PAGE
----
In June 2016 the CDC announced that public health officials were investigating a multistate outbreak of E. coli O121 linked to flour produced at the General Mills’ Kansas City, MO, facility. In interviews with ill persons, sixteen (76 percent) reported that they or someone in their household used flour in the week before they became ill. Twelve (55 percent)of 22 people reported using Gold Medal brand flour. On Sept. 29, 2016, the outbreak was declared to be over. There were 63 ill people reported by 24 states. Seventeen people were hospitalized. One person developed hemolytic uremic syndrome. No one had died. Illness onset dates ranged from Dec. 21, 2015, to Sept. 5, 2016. The FDA identified STEC O121 in open samples of General Mills flour collected from the homes of ill persons in Colorado, Arizona and Oklahoma. On May 31, 2016 General Mills recalled several sizes and varieties of Gold Medal Flour, Gold Medal Wondra Flour, and Signature Kitchens Flour. On July 1 General Mills expanded the recall. the recall was expanded again on July 25, 2016.
2015-2016 Multistate Outbreak of E. coli O157 Linked to Dough Mix at Pizza Ranch
In 2016 public health officials investigated an outbreak of E. coli O157 linked to consumption of products made with contaminated dough mix. A total of 13 cases were reported by nine states. Eight people were hospitalized. There were no deaths. Illness onset dates ranged from Dec. 6, 2015, to Feb. 9, 2016. Nine of 12 people interviewed reported eating at one of nine locations of an unidentified restaurant during the week preceding illness onset. Eight ate a specific dessert pizza made through a proprietary dough mix provided by un unnamed manufacturer. The ninth patient consumed bread sticks made from the same dough mix. Eighty-eight samples of dry dough mix from five restaurant locations where patients reported eating were collected by public health officials in five states. The Minnesota Department of Agriculture identified non-0157 STEC in 17 collected samples, including one Shiga toxin-1-producing non-O157 STEC isolate and six Shiga toxin 2 (stx2)-producing non-O157 STEC isolates. FDA collected 6 samples of dry dough mix from the unnamed manufacturer. All six samples tested negative for STEC O157, but one yielded an stx2 producing STEC O8:H28. All identified strains lacked known adherence factors and were therefore considered to present low health risk.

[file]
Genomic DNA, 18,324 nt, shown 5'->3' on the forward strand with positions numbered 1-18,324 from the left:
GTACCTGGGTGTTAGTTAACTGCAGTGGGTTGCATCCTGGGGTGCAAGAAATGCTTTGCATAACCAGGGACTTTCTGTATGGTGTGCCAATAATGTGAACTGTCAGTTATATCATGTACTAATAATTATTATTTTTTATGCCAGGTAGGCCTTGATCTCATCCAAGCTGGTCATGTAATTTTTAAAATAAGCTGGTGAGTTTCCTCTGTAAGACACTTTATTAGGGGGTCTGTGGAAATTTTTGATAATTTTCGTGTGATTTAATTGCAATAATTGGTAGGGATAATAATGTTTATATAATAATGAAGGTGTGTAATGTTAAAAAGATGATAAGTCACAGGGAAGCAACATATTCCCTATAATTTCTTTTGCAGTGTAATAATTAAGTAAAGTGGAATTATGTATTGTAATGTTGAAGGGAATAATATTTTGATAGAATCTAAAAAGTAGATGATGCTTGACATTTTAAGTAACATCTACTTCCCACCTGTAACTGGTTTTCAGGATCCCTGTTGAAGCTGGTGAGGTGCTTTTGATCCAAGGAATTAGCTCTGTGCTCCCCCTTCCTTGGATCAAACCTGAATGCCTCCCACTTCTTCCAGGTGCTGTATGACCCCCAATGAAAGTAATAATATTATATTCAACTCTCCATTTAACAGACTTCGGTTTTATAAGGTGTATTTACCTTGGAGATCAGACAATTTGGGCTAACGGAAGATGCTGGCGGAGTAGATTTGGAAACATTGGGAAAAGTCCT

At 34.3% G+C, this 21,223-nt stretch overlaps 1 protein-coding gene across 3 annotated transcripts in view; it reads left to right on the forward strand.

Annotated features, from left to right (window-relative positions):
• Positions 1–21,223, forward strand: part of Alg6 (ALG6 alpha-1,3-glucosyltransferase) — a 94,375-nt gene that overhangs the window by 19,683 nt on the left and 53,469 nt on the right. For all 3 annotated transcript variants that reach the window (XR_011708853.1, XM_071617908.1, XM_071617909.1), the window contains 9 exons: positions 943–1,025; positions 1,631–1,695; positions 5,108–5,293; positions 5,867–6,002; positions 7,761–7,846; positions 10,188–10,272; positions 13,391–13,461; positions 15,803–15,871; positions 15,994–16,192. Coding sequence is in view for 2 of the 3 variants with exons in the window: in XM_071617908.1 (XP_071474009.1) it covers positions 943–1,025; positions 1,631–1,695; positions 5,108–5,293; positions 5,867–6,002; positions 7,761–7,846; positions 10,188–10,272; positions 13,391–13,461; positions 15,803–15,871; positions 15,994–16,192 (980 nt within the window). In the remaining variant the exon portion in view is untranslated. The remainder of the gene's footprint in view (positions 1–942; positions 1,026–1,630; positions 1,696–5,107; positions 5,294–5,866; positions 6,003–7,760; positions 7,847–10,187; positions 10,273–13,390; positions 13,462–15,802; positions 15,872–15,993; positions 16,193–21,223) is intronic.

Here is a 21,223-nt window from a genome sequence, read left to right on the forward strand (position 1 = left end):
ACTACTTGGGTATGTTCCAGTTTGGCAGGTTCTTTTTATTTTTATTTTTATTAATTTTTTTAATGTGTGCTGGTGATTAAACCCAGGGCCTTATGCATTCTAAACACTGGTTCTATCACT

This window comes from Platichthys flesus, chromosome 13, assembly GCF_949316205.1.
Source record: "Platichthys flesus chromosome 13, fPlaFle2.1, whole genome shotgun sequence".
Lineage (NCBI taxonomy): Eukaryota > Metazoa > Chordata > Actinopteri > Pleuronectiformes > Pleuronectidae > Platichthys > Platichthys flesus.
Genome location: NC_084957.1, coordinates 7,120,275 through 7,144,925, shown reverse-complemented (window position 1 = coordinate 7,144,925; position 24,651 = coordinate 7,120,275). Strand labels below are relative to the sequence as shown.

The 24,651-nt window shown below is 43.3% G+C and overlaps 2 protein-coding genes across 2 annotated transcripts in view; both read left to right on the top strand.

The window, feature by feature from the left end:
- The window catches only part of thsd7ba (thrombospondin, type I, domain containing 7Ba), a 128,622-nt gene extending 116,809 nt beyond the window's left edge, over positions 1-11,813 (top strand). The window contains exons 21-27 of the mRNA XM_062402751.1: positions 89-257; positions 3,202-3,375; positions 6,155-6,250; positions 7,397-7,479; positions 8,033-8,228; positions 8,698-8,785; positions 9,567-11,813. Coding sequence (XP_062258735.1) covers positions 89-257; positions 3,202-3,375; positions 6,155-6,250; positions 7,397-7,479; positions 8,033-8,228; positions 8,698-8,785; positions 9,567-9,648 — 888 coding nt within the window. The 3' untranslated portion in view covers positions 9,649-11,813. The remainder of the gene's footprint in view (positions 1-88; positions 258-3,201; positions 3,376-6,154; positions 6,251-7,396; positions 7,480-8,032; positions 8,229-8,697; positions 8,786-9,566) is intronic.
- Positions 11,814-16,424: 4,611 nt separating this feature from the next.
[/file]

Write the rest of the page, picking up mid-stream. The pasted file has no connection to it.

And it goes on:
2009 Multistate Outbreak of E. coli O157:H7 Linked to Nestle Raw Refrigerated Prepackaged Cookie Dough
Eighty ill people infected with a single strain of E. coli O157:H7 were identified in at least 31 states. At least 70 of these illnesses were confirmed by an advanced DNA test as being the same strain of E.coli O157: H7. An epidemiological study indicated a strong association between eating raw, prepackaged, cookie dough and infection; Nestle Toll House brand cookie dough was mentioned by most ill persons who had reported eating cookie dough. On June 29, 2009, the Food and Drug Administration announced that they had found E.coli O157:H7 in a package of cookie dough that had been collected from a Nestle plant on June 25. The strain identified from the package was different from the outbreak strain. E.coli O157:H7 infection had not been previously associated with eating raw cookie dough. The strain of E.coli O157:H7 associated with this outbreak had been associated with earlier outbreaks going back to February 2005. Although the investigation found no conclusive evidence that contaminated flour was the outbreak source, contaminated flour remained the prime suspect in this outbreak. A single, large purchase of contaminated flour could have been used to manufacture multiple lots and varieties of dough over time as was consistent with the variety of UBD codes on product packages from ill consumers.
(To sign up for a free subscription to Food Safety News,click here)